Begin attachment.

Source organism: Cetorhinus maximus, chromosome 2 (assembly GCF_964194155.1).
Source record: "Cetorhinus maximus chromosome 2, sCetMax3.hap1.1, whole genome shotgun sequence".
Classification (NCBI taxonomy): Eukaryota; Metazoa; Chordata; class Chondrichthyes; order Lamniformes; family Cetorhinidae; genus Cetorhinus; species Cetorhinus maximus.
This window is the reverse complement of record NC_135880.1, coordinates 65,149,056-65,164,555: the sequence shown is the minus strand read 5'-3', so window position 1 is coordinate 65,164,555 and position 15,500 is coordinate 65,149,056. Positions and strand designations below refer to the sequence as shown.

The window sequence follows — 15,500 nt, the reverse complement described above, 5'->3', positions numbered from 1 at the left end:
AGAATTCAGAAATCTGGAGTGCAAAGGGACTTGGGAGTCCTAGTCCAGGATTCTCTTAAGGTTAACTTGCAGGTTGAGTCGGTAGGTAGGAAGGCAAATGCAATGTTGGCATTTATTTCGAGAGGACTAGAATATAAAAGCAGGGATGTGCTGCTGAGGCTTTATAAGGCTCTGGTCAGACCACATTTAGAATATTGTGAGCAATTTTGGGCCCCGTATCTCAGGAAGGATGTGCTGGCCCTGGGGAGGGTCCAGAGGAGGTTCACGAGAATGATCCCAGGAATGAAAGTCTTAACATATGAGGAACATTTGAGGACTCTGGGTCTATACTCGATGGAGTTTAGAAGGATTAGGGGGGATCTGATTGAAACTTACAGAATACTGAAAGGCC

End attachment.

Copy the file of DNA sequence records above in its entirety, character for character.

Source organism: Cetorhinus maximus, chromosome 2 (assembly GCF_964194155.1).
Source record: "Cetorhinus maximus chromosome 2, sCetMax3.hap1.1, whole genome shotgun sequence".
Classification (NCBI taxonomy): Eukaryota; Metazoa; Chordata; class Chondrichthyes; order Lamniformes; family Cetorhinidae; genus Cetorhinus; species Cetorhinus maximus.
This window is the reverse complement of record NC_135880.1, coordinates 65,149,056-65,164,555: the sequence shown is the minus strand read 5'-3', so window position 1 is coordinate 65,164,555 and position 15,500 is coordinate 65,149,056. Positions and strand designations below refer to the sequence as shown.

The window sequence follows — 15,500 nt, the reverse complement described above, 5'->3', positions numbered from 1 at the left end:
AGAATTCAGAAATCTGGAGTGCAAAGGGACTTGGGAGTCCTAGTCCAGGATTCTCTTAAGGTTAACTTGCAGGTTGAGTCGGTAGGTAGGAAGGCAAATGCAATGTTGGCATTTATTTCGAGAGGACTAGAATATAAAAGCAGGGATGTGCTGCTGAGGCTTTATAAGGCTCTGGTCAGACCACATTTAGAATATTGTGAGCAATTTTGGGCCCCGTATCTCAGGAAGGATGTGCTGGCCCTGGGGAGGGTCCAGAGGAGGTTCACGAGAATGATCCCAGGAATGAAAGTCTTAACATATGAGGAACATTTGAGGACTCTGGGTCTATACTCGATGGAGTTTAGAAGGATTAGGGGGGATCTGATTGAAACTTACAGAATACTGAAAGGCC